Contribution to Book
Misinformation Effects in Older Versus Younger Adults: A Meta-analysis and ReviewThe Elderly Eyewitness in Court (2014)
Editors: Michael P. Toglia, David F. Ross, Joanna Pozzulo, and Emily Pica
Chapter 2, Misinformation Effects in Older Versus Younger Adults: A Meta-analysis and Review, co-authored by Lindsey E. Wylie.
The majority of research on eyewitness memory has traditionally studied children and young adults. By contrast, this volume is designed to provide an overview of empirical research on the cognitive, social, and health related factors that impact the accuracy of eyewitness testimony given by the elderly.
The book takes a lifespan developmental perspective that incorporates research on witnesses of all ages, but uses the findings to focus on issues unique to the elderly. This includes research on recognition memory with lineup identifications and recall memory that occurs when an elderly witness is asked to describe an event in court. The Elderly Eyewitness also examines jurors’ reactions to the testimony of an elderly witness, and the legal and social policy issues that emerge when the elderly witness participate in legal proceedings. While reviewing what is known about the elderly witness, the book also provides a direction for future research into this new frontier of scientific inquiry.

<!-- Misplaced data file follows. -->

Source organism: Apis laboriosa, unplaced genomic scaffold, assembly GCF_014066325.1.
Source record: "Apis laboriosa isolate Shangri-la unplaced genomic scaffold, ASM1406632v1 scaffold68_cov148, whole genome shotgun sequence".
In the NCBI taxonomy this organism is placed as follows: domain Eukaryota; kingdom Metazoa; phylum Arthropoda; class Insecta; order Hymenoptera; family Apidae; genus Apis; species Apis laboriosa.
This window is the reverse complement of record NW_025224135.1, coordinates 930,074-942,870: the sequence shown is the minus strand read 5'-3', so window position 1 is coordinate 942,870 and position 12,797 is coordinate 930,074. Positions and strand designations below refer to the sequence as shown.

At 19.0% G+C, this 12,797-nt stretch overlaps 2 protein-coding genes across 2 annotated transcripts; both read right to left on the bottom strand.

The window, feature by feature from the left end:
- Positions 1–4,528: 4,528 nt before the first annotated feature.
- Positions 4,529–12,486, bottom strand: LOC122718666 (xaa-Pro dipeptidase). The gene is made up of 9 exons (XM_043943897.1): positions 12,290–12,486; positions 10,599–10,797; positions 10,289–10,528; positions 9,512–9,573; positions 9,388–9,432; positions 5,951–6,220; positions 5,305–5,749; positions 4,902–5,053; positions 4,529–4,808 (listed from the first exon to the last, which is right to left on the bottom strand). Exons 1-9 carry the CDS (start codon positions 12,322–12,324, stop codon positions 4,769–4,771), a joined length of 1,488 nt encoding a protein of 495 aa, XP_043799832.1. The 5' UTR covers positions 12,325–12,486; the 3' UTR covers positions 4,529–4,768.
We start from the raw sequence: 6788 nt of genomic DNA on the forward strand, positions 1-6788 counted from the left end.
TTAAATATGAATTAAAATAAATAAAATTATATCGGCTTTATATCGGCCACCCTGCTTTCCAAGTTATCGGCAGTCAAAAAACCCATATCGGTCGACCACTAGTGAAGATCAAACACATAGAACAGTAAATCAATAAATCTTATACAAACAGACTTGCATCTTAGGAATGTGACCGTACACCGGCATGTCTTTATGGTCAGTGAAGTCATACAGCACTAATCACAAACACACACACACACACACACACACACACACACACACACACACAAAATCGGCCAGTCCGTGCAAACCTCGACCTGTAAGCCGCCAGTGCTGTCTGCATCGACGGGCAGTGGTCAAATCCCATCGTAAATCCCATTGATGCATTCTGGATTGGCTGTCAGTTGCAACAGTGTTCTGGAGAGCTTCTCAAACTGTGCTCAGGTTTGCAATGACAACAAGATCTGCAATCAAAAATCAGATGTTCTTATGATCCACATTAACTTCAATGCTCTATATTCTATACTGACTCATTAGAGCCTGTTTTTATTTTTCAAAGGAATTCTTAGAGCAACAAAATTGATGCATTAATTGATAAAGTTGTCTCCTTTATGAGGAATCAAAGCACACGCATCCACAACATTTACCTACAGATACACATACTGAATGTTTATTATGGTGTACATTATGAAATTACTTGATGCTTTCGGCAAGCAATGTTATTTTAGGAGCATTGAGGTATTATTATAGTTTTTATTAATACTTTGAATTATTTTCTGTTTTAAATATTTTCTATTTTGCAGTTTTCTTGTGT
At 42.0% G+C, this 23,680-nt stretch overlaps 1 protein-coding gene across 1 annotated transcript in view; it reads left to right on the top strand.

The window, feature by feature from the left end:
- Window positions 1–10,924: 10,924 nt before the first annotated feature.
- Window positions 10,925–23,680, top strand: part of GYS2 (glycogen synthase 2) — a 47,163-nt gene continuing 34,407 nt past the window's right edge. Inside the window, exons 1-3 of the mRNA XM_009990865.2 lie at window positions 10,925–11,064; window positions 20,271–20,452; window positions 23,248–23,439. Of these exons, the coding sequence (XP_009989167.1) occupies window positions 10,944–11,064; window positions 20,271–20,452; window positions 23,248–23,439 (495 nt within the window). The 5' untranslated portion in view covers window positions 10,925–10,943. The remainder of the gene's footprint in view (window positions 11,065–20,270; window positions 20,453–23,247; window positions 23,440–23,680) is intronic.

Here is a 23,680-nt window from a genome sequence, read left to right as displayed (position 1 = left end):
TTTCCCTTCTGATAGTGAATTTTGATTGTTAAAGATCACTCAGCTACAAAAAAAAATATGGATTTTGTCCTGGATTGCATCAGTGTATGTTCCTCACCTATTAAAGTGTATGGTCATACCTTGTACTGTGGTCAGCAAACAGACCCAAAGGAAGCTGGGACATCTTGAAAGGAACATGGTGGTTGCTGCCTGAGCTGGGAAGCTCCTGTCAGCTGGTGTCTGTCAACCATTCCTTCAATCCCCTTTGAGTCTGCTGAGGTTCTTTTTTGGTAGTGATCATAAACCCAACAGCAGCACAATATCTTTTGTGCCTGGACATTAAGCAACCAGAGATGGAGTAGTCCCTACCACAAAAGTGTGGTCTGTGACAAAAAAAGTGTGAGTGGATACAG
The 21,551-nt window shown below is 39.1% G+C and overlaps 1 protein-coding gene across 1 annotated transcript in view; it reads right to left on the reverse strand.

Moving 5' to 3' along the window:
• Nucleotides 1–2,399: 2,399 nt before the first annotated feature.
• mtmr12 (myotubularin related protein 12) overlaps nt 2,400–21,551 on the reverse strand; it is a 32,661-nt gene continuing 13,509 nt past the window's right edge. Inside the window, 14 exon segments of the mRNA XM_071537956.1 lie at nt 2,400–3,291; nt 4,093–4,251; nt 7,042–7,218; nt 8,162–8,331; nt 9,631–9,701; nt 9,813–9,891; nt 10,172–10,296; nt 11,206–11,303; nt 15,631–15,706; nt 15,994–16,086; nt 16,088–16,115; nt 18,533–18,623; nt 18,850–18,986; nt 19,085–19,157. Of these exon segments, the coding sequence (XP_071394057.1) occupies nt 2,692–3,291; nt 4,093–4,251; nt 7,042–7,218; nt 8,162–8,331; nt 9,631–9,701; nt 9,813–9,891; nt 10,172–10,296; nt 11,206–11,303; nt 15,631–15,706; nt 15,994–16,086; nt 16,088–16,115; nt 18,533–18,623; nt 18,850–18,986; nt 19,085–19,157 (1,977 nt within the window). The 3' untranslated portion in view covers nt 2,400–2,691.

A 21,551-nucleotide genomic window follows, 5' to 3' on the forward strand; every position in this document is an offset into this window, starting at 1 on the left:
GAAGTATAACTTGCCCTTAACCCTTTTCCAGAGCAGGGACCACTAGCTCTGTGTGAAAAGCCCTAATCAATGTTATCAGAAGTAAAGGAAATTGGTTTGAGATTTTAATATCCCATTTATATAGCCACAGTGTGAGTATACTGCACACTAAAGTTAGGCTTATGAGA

Its audience spans researchers in cognitive and developmental psychology, and professionals working in the growing area of psychology and law.
- applied psychology,
- Cognitive Psychology,
- development and aging,
- elder adults,
- older Americans,
- eyewitness identification
EditorMichael P. Toglia, David F. Ross, Joanna Pozzulo, Emily Pica
Citation InformationLindsey E. Wylie, Lawrence Patihis, Leslie L. McCuller, Deborah Davis, et al.. "Misinformation Effects in Older Versus Younger Adults: A Meta-analysis and Review" New York, NYThe Elderly Eyewitness in Court (2014) p. 38 - 66
Available at: http://works.bepress.com/lindsey-wylie/9/